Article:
Moreover, the close-knit nature of Richard Attenborough’s X organization ensures that the emphasis is not simply on pathos, but the responsibility the men take on for each other. The best scenes illustrate this bond none more so than Donald Pleasance slowly going blind and trying to hide his condition from James Garner who knows his own odds of escape are terminally shortened by taking him along. It is here that the real secret as to why the film resonates so much for British audiences during the festive season lies in a message of victory rather than defeat. While Steve McQueen going full throttle towards the entire German army is as far from the historical truth as the idea of angels appearing to shepherds in the field, The Great Escape suggests the power of the imagination to defeat the dull, mundane reality of day-to-day existence. It underlines, in the language of ‘sacrifice’ as its own form of goodwill to all men, what a small group of individuals can do when they refuse to accept that they are no longer able to fight an unacceptable and despotic ideology.
The underlying appeal of The Great Escape for British audiences at Christmas continues to ask questions of not just how the Second, but also the First World War figures in the English imagination. It is a film where the American star cast doesn’t so much steal the show as play off the idea of British behavior as a uniform officer class, appealing to a post-war generation looking to build a new world in which an American, rather than British, accent begins to take precedence. It is an act of reinvention, where every Christmas, The Great Escape allows the British to indulge in the historical fantasy as well as the historical fact of how they see themselves. At the same time, the peculiar and yet oddly apt relationship between The Great Escape and a British Christmas is one, as a piece of ‘family entertainment,’ that almost serves to transcend the subject of war and reaffirms for its audience the importance of friends and loved ones.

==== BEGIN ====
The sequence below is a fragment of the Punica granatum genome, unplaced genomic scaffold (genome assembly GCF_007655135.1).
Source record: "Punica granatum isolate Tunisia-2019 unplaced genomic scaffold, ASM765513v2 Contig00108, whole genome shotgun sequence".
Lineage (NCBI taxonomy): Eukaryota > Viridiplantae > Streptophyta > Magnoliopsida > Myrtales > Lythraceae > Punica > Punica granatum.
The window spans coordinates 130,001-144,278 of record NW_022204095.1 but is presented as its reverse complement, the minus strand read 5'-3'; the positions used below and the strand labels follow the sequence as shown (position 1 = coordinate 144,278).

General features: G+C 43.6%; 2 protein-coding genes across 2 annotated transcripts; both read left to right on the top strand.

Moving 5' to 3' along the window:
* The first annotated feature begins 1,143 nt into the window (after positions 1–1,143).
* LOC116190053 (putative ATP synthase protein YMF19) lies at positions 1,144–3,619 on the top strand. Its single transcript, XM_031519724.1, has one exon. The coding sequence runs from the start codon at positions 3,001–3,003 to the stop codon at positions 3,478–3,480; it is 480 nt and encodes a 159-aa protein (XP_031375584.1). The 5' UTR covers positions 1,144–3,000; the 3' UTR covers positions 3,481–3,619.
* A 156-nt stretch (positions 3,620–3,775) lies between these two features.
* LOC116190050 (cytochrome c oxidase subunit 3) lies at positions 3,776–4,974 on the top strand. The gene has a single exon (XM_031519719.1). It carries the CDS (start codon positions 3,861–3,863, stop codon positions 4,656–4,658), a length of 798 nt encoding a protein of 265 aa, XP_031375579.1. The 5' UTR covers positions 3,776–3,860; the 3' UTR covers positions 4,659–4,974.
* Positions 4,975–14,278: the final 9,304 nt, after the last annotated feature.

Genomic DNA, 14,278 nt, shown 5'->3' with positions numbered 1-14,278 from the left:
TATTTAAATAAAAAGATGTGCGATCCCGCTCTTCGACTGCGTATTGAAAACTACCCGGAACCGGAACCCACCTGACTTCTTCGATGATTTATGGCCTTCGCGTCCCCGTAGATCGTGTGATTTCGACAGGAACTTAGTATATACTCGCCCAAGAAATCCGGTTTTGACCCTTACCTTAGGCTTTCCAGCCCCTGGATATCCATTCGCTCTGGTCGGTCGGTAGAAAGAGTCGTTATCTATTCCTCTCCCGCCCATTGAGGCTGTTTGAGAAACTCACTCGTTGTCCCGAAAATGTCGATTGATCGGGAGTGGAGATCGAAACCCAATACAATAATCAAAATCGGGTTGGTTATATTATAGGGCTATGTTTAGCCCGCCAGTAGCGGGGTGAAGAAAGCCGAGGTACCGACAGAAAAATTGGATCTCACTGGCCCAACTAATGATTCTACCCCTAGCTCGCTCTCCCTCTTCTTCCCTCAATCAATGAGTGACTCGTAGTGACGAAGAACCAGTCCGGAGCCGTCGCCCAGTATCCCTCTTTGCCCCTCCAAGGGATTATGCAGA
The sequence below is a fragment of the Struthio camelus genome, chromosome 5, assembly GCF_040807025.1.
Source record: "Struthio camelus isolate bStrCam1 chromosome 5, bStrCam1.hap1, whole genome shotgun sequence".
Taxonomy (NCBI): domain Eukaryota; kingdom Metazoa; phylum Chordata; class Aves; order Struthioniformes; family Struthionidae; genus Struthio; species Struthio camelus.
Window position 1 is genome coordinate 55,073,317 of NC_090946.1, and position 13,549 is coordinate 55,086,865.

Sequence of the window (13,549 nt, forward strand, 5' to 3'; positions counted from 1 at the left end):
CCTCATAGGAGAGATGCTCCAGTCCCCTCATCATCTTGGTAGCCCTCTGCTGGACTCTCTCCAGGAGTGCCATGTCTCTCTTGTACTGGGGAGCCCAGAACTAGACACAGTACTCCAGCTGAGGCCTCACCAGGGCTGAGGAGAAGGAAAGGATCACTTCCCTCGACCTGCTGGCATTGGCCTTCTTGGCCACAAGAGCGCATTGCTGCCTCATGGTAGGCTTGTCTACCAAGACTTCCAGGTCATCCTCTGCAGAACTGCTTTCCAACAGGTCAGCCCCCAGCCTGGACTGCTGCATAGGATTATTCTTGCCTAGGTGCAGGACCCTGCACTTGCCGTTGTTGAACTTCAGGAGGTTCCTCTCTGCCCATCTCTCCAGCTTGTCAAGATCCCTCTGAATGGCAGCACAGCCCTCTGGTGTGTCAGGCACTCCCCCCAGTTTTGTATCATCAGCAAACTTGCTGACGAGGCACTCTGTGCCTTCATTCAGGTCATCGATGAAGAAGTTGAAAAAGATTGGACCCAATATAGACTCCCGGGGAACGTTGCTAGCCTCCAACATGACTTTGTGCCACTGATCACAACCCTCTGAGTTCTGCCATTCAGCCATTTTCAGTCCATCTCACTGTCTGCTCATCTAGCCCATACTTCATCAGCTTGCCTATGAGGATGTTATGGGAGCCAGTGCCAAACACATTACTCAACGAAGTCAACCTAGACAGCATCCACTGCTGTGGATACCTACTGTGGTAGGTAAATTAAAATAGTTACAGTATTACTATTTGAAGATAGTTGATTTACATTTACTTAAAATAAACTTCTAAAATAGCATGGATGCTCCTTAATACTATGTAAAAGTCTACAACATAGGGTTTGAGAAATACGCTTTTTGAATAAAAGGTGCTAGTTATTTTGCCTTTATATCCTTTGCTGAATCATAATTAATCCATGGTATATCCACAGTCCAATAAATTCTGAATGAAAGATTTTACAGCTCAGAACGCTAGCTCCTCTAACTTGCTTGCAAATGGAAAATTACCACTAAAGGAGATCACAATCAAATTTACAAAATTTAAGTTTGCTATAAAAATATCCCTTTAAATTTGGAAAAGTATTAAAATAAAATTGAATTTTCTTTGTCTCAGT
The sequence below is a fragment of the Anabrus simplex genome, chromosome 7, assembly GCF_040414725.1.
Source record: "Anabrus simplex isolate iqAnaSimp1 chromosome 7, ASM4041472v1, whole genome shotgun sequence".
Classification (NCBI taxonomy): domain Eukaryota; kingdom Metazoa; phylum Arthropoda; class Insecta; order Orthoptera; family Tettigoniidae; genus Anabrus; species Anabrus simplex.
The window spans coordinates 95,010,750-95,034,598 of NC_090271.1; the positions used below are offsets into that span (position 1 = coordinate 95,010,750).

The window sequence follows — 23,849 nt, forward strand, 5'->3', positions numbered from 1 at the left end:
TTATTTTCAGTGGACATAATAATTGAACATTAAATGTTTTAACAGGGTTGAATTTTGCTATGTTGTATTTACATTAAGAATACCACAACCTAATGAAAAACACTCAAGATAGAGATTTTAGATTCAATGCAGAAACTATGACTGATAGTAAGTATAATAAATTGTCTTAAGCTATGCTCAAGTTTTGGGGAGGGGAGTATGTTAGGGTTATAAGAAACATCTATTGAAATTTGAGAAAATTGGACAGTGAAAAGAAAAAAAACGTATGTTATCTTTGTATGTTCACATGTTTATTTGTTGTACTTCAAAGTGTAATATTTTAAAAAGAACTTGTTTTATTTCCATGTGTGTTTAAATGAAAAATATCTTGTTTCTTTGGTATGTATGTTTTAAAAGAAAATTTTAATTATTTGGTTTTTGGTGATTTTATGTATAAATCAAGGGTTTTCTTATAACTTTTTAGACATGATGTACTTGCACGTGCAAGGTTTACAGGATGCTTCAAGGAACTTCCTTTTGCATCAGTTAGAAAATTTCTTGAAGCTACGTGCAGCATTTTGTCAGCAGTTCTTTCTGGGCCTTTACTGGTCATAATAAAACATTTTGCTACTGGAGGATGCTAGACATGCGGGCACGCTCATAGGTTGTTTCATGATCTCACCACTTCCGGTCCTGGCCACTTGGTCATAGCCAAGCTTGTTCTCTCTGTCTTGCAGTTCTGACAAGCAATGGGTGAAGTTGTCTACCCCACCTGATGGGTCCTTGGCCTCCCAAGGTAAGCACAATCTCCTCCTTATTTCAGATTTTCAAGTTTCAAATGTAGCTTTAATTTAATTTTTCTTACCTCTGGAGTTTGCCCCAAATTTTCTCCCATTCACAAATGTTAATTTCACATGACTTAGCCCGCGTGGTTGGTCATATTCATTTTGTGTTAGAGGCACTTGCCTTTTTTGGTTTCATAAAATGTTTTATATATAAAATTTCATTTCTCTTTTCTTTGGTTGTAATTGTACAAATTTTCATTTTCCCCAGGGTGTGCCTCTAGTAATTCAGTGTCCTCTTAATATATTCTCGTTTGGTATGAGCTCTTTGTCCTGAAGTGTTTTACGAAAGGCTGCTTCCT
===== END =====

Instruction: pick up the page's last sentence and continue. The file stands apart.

Thus, it is in the poignant and close juxtaposition of the new and the old that Christmas by its very nature gives synthesis to both past and present. The imaginative capability to reconnect to an irrevocable history, which in The Great Escape blurs the lines between the two global conflicts of the last century, perhaps reminds a particularly English sensibility in silhouette of a distant battlefront. As the world weary Charles Ryder observes at the end of Brideshead Revisited, the idea of the soldier returning is one that implies a deeper subtext:
“Something quite remote from anything the builders intended […] a small red flame—a beaten-copper lamp of deplorable design, relit before the beaten-copper doors of a tabernacle; the flame which the old knights saw from their tombs, which they saw put out; that flame burns again for other soldiers, far from home, farther, in heart, than Acre or Jerusalem.”
If for the English The Great Escape affirms and adds to the seasonal atmosphere, it may be in this sense of ‘far from home,’ which translates from the trenches of the Western Front to the technicolor of the early 1960s, and carries the strongest appeal to an audience constantly aware of those ‘other soldiers.’ A timely Yuletide reminder that it is in the power of the imagination itself that the Christmas nativity, and the ability to fight and resist, are born.
Jonathan Jones is a freelance writer currently living and working in Rome. His main influences are Scott Fitzgerald, Raymond Chandler, Saki and Yann Martel. He qualified in 1999 with his M.A. in Creative Writing from Bath Spa University College, and in 2004, with an MRes in Humanities from Keele University. He now teaches writing composition at John Cabot University in Rome.